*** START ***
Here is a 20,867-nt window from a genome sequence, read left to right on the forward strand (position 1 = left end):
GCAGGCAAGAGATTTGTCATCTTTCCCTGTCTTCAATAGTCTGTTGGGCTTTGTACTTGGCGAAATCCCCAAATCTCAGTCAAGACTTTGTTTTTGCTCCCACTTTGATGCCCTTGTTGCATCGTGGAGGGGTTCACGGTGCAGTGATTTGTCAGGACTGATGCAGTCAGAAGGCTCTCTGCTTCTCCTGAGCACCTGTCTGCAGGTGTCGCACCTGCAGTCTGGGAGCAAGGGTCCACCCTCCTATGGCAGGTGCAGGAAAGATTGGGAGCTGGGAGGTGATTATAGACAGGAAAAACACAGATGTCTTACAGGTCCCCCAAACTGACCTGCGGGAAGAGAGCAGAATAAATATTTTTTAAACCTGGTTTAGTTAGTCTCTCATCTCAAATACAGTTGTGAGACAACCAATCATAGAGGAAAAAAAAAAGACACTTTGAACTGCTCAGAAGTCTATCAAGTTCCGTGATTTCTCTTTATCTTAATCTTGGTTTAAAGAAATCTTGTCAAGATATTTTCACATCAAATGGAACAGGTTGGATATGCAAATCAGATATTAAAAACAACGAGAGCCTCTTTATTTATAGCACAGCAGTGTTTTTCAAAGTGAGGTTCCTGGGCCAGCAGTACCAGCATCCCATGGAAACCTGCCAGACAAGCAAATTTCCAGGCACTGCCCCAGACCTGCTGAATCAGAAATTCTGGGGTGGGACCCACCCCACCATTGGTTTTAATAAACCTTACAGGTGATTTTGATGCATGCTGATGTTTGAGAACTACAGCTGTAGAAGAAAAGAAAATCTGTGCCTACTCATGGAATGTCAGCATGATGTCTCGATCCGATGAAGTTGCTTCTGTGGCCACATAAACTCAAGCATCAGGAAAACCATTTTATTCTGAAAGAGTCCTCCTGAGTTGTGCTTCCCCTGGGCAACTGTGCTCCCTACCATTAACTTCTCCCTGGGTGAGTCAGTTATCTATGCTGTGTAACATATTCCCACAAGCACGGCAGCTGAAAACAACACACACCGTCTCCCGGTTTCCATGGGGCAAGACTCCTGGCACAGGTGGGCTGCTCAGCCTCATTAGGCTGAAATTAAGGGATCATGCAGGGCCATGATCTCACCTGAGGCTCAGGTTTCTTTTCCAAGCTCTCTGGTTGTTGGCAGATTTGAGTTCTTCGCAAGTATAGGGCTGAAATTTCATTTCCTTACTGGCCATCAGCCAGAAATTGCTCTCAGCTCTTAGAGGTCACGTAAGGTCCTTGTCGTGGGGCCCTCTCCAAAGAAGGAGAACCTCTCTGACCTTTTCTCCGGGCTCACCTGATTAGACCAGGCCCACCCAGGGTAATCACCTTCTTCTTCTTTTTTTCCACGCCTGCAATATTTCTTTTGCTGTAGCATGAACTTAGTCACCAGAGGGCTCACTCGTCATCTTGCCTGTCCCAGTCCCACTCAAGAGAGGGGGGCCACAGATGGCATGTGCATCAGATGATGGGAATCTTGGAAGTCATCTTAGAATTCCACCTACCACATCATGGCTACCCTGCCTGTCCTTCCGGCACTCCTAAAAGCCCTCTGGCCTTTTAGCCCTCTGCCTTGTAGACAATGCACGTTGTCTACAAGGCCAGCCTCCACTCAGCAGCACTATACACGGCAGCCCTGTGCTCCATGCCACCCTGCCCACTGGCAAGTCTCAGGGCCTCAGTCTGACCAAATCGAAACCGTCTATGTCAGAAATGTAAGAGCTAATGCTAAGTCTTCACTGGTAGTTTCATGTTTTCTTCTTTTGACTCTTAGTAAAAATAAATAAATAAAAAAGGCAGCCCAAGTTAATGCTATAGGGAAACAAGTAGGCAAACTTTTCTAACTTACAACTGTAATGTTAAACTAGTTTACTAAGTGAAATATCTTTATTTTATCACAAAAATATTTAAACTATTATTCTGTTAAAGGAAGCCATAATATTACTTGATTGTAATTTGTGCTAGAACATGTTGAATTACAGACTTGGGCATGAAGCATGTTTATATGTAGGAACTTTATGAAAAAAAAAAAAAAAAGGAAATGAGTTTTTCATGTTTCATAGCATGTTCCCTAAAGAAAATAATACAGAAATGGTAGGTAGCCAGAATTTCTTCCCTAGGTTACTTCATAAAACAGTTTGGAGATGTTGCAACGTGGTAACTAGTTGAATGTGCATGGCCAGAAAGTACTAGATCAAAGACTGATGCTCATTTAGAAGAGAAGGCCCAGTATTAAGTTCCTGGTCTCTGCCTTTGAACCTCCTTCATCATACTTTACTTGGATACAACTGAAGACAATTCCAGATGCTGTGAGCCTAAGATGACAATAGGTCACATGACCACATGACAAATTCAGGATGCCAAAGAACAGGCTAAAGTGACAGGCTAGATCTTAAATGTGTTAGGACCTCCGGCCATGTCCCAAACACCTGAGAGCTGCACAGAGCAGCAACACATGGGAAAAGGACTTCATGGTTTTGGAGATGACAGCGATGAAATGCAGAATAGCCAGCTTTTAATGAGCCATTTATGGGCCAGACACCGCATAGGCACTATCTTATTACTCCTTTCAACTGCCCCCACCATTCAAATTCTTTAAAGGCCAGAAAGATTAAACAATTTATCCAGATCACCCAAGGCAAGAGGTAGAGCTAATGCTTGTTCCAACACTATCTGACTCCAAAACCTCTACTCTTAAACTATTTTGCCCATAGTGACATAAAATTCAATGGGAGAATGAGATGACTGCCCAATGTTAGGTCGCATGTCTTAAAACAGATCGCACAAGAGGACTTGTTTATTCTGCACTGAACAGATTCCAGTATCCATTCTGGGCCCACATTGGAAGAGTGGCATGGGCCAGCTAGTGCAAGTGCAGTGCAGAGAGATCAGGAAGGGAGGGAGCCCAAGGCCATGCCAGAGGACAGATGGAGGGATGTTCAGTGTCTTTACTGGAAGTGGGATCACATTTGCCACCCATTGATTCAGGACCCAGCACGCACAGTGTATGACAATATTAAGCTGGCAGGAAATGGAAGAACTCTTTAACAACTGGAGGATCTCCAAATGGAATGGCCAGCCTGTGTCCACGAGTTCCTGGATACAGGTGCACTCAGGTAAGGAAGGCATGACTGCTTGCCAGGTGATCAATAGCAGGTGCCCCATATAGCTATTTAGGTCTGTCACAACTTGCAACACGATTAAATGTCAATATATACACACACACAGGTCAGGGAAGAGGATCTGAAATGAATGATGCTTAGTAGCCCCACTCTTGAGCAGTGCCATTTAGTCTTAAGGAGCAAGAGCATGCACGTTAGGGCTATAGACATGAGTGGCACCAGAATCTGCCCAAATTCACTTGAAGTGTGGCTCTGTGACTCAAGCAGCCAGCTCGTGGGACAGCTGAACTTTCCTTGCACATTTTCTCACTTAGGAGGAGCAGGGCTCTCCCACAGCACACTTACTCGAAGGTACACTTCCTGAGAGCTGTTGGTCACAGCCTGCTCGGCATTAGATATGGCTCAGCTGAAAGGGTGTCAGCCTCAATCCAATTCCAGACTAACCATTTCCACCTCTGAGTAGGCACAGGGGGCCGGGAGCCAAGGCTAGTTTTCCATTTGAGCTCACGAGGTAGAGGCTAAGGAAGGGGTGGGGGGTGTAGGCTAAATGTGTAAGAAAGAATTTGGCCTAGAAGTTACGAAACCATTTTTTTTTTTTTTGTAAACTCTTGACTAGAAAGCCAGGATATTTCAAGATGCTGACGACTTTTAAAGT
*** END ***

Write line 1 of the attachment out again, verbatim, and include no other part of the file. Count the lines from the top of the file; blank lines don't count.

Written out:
Here is a 20,867-nt window from a genome sequence, read left to right on the forward strand (position 1 = left end):